Regardless of how your team members perform, they are human beings who deserve respect and recognition. Good managers are always on the lookout, seeking to catch their teams doing something right. They understand that lavishing (authentic) praise on their teams boosts confidence and well-being. When people feel appreciated, they return the favor by being more engaged and more productive. There’s something about praise that inspires people to work harder. Without the burden of feeling disliked or unappreciated, team members are free to focus on what truly matters: the mission and purpose of your company.
4. Direct what they need to do, but give them autonomy to do it.
Most likely, you’ve hired smart, hard-working professionals who know their craft. As the leader, your job is to provide direction to the team – i.e. provide the guard rails and identify the goals and projects that need to be accomplished and by when. However, it’s critical to leave room for creativity in terms of the “how” the employee should get things done. Sure, there are times for strict adherences to processes (like filing a tax form) but most work can accommodate autonomy. In response to an employee asking her manager if she could revamp a report, the manager had always said “we’ve always done it this way, if it ain’t broke don’t fix it.” However, she summoned up the courage to ask her new manager if she could make changes to the report. Her new manager gave her the parameters (who it needed to go to, what it needed to include, and when it needed to be delivered) and said “have at it.” Sure enough, the employee was able to streamline the report, make it more visually impactful, increase the usefulness of it and reduce the time it took to produce.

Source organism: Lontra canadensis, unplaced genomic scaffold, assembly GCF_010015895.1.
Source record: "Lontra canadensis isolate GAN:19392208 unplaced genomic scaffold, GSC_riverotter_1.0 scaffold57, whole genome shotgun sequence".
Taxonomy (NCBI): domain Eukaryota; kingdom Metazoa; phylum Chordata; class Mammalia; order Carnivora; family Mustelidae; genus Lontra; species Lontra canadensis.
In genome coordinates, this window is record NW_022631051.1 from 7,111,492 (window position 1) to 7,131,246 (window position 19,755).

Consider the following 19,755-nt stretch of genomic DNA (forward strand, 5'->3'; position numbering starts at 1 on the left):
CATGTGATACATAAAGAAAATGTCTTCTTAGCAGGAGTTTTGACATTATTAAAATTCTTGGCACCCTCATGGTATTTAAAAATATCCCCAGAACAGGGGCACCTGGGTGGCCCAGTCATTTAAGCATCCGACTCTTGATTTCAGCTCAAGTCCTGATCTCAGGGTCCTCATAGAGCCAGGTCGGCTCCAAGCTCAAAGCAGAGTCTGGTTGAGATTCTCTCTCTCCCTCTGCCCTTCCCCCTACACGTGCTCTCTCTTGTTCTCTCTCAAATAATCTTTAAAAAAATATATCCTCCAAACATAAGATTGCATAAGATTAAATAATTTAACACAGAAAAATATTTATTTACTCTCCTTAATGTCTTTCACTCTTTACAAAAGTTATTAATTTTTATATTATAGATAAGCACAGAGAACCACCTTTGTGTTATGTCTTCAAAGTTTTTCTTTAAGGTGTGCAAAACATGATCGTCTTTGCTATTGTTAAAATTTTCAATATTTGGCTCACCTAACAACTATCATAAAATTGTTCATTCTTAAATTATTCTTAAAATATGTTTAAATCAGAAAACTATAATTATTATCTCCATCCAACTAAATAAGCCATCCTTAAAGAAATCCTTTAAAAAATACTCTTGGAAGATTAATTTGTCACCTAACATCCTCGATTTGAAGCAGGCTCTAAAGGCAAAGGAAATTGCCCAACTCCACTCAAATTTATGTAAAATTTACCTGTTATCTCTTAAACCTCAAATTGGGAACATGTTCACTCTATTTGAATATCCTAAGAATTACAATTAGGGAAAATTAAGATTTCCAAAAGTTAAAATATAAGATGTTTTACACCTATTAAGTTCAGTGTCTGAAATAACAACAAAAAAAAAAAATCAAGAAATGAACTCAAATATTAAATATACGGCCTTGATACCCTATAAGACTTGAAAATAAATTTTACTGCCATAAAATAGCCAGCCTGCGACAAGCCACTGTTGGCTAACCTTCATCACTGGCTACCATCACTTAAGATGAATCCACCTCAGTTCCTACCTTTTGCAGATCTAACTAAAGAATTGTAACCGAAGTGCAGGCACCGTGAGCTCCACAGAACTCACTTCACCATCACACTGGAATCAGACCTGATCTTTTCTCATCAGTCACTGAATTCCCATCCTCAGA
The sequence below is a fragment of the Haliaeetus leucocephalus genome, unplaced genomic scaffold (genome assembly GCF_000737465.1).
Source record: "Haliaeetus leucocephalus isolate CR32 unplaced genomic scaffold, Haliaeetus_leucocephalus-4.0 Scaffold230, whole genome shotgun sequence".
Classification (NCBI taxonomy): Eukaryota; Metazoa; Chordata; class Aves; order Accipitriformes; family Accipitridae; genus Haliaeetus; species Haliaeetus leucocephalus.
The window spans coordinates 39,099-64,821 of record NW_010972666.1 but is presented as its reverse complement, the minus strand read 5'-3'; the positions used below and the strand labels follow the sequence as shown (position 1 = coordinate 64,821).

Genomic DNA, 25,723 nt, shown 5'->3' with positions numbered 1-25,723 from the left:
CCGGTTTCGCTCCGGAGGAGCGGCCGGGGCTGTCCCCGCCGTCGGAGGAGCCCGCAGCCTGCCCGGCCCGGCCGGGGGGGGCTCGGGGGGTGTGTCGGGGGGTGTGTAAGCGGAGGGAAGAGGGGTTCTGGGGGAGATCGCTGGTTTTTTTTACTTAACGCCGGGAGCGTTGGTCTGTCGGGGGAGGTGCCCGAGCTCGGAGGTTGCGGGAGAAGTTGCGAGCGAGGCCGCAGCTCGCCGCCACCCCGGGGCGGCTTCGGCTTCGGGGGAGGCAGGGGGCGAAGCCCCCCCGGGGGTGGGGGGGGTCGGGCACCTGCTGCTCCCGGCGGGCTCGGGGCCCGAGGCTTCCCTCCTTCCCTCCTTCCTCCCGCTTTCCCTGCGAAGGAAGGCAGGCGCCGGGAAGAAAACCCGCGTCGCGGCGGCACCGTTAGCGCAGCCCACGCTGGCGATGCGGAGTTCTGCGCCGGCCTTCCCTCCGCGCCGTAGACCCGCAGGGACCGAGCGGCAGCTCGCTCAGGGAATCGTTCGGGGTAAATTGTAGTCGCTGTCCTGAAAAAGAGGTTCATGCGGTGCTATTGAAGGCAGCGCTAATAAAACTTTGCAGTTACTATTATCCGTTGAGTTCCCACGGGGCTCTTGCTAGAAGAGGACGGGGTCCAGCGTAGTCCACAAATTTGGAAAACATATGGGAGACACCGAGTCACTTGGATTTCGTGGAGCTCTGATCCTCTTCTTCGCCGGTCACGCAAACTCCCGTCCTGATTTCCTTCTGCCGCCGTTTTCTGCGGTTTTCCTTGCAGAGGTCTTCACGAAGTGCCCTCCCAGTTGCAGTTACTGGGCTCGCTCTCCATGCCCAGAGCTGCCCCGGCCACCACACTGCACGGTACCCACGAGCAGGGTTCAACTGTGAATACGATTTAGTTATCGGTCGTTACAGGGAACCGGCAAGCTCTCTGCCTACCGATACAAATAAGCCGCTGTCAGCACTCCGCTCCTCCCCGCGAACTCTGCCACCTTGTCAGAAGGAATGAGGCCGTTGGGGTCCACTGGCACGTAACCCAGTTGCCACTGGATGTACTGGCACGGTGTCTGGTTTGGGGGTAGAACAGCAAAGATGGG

5. Get to know them.
In a socially connected world, it can be tempting to underappreciate the role of relationships, but building quality, authentic relationships is critical to taking care of your employees. Everyone has a need to be seen, heard and accepted, and that intrinsic need doesn’t evaporate in the workplace. To truly care for your team, you must know the team members. You should know what motivates them, what disappoints them and what they need to be successful. Simply addressing a colleague by their name enhances the quality of the relationship. Grab your coffee and spend a few minutes in their office or cube asking about their evening. Take a walk around the block for your next 1:1 – you’ll be surprised what you learn about your team member. To know employees, you must build quality relationships with them.
At the Virgin Group, their CEO, Richard Branson has a very simple philosophy “If you take care of your employees, your employees will take care of your customers, and your customers will take care of your shareholders.” Reach out and share how you take care of your employees. I’d love to hear your thoughts!
Shaara Roman is founder and managing partner of the Silverene Group, a boutique firm that consults with organizations to help them create amazing workplaces. The company supports leaders as they build engaging cultures. Follow them @SilvereneGroup.